The deficit in reward neurobiology leads to negative emotional interpretations of events and other people’s motivations. This neurobiology also leads them to feel unloved, because their inner brain responses do not match the external expressions of love by others.
Part 2. The focus of therapeutic work
It is important to develop a feel for the various presentations of ADHD and an empathy for the helplessness the person may feel in relation to their own mind and brain.
How to quickly spot ADHD
ADHD is often revealed easily through the person’s conversational style. He or she may not listen well, may speak rapidly as if under pressure, may interrupt the other person before they have completed a sentence, and may interject with their own associations. Their discourse is impulsive, and has the quality of a discharge of tension rather than an intentional communication of thought. In a psychotherapeutic context, the person may not stop to listen to the therapist’s remarks but will plough on with their own stream of words. Some other ADHD clients may, by contrast, appear inarticulate, incoherent, and extremely anxious.
Shame is always a feature of the experience of people with ADHD, and it is crucial that this is explored. It stems from repeated experiences of failing at multiple basic tasks of life and in social interactions. The person feels shamed and humiliated and embarrassed by his or her own erratic behaviour and the intensity of their emotional states. When the person is emotionally aroused, in anger or anxiety, he or she feels overwhelmed and out of control – a state of disintegration. This may be regarded as an endogenous trauma, evoked by the intensity of the person’s own emotions that overwhelm the ego. Such experiences then give rise to mortifying ruminations around shame. A spiral of shame, rage, and panic may ensue.
Shame may also lead to attacks on the self – both internal, in the form of critical and judgemental self-talk, and in external behaviours of harming the body. The latter will then lead to more shame.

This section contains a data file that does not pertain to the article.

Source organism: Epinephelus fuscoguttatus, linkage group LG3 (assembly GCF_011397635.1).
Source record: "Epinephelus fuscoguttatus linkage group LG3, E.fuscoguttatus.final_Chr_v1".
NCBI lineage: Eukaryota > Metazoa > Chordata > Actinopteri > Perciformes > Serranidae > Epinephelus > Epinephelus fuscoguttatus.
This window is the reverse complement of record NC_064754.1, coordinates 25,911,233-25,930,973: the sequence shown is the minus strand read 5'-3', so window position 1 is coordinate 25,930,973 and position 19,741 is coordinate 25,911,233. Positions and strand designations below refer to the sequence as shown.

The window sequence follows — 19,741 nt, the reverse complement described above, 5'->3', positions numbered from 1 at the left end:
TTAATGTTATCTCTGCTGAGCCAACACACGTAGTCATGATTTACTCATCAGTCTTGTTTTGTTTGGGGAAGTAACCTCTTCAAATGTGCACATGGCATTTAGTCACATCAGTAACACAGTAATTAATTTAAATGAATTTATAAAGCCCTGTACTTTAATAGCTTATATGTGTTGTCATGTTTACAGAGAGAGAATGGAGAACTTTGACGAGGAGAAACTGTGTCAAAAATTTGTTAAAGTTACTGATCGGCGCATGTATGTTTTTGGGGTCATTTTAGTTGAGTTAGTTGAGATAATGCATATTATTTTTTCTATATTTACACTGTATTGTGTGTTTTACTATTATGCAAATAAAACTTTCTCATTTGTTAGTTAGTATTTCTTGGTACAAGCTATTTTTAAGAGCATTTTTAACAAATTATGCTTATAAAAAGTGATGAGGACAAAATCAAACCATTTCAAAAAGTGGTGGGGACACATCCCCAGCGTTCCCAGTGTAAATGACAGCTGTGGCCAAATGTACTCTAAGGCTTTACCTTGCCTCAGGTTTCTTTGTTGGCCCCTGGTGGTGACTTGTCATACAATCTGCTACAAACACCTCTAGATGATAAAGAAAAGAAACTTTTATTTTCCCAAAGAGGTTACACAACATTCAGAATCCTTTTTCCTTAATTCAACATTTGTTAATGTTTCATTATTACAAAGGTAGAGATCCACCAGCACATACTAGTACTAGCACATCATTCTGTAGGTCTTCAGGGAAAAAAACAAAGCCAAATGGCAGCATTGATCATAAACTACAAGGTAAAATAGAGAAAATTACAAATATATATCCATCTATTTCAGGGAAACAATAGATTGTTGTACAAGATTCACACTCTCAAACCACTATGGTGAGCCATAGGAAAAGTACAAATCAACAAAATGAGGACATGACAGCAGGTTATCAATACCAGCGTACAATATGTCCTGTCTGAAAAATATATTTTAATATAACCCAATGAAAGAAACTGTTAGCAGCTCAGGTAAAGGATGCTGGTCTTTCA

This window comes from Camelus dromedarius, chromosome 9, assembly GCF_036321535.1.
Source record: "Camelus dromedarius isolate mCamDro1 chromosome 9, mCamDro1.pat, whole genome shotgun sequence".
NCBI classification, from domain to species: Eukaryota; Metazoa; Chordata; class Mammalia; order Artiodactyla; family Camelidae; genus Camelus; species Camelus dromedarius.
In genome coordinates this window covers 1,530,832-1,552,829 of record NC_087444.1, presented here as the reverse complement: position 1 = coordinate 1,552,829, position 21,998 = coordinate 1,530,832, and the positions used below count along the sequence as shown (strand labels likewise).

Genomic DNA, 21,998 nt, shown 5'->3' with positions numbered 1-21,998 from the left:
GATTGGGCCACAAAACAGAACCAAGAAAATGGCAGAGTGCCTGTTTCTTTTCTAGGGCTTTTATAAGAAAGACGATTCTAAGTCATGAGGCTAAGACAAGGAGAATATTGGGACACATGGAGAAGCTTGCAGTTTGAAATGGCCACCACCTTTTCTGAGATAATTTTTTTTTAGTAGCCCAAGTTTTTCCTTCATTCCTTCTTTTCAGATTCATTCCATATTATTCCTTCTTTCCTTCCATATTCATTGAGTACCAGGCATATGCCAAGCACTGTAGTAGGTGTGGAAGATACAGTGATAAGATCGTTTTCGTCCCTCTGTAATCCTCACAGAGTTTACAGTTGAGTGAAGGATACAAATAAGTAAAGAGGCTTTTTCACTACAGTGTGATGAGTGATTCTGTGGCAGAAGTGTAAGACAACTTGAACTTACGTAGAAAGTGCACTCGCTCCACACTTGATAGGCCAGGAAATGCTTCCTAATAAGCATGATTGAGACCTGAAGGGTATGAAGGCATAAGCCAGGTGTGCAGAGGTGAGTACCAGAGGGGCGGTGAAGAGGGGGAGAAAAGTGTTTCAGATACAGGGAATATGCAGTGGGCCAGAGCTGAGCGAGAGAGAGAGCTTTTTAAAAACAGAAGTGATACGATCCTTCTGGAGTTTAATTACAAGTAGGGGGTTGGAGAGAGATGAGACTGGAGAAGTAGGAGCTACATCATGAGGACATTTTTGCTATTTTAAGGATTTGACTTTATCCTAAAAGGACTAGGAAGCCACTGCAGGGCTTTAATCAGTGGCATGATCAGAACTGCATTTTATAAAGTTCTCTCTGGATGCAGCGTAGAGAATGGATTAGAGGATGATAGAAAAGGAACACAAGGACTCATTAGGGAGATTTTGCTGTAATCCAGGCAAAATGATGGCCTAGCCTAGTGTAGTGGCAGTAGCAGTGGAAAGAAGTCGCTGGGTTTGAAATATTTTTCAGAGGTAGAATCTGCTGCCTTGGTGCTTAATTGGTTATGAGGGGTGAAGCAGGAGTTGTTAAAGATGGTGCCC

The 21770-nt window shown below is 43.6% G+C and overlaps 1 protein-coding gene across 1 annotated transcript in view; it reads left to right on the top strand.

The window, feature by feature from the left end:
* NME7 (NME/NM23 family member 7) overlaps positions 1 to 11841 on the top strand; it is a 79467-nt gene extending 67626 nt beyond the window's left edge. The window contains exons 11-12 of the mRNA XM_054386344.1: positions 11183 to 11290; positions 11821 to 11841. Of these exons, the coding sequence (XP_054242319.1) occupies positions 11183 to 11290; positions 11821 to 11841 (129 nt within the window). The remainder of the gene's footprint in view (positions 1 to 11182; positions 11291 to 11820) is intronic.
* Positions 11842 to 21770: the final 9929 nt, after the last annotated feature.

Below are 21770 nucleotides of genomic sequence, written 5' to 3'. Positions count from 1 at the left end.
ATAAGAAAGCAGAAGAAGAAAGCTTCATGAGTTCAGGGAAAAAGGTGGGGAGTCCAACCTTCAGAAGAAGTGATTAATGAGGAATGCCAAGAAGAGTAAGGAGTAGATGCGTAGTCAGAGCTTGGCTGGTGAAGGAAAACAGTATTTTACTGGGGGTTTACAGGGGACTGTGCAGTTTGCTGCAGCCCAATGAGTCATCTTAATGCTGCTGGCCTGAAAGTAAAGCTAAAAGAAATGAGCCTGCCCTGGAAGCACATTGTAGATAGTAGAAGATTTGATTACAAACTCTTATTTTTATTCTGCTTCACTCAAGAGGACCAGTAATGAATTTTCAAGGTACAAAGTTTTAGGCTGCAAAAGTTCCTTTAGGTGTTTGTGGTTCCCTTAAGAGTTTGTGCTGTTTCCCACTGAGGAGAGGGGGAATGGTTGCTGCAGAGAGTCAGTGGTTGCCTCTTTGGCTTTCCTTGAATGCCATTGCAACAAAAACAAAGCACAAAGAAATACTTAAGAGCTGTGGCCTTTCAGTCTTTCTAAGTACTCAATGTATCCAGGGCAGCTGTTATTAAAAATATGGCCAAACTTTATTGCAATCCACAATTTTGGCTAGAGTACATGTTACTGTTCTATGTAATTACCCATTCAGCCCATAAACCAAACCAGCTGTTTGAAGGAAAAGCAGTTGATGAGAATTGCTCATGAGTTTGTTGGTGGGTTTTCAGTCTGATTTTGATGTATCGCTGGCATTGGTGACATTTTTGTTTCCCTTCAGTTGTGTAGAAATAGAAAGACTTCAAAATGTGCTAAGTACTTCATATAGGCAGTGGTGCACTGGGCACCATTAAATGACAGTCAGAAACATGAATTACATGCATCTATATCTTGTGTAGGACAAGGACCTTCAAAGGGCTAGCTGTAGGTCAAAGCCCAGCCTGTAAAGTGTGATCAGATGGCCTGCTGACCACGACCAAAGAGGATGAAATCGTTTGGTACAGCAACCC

- The first task is to help the person understand the nature of their ADHD and how it has affected them throughout life. This can help reduce feelings of shame and facilitate compassion for self.
- A second task is to address the multiple shame-based traumas that have resulted from having an ADHD temperament. Methods such as EMDR and/or energy psychology modalities such as EFT can be very helpful. When using energy psychotherapy, tapping on acupoints or other energy centres can be combined with a global phrase such as “all the times and ways I have felt overwhelmed by my own emotions”. Out of this, significant specific experiences may emerge, which can then be tapped through until the shame and other emotions have dissipated.
- The third task is to help the person find strategies for managing ADHD. An important aspect of this is to identify some of the positive benefits of ADHD, such as creativity and the capacity to sustain long periods of work on a task that is of interest. People with ADHD are naturally rebellious and seek stimulation and novelty, and a degree of brain ‘chaos’ can facilitate making unusual connections – this combination of factors can often be a good basis for an entrepreneur.
- A fourth task is to help the person identify goals, and then clarify the steps involved in achieving these. Often a person with ADHD will have a goal, but no realistic idea of how to get there. Their goals and expectations may also be quite grandiose. Asking practical questions can be important in introducing reality to the fantasy. Empathy and tact are required in addressing grandiosity and narcissistic vulnerability.
It is important to convey that neither the individual nor their family of origin are to blame for the ADHD constellation. The basis is neurobiology, and the family and individual psychodynamics are secondary to this. All involved in the situation will have suffered, and no-one is to blame.
Phil Mollon PhD
Psychoanalyst and Energy Psychotherapist
Mollon, P. (2015). The Disintegrating Self: Psychotherapy with Adult ADHD and Autistic Spectrum. London. Karnac.
Video: So you think you have ADHD…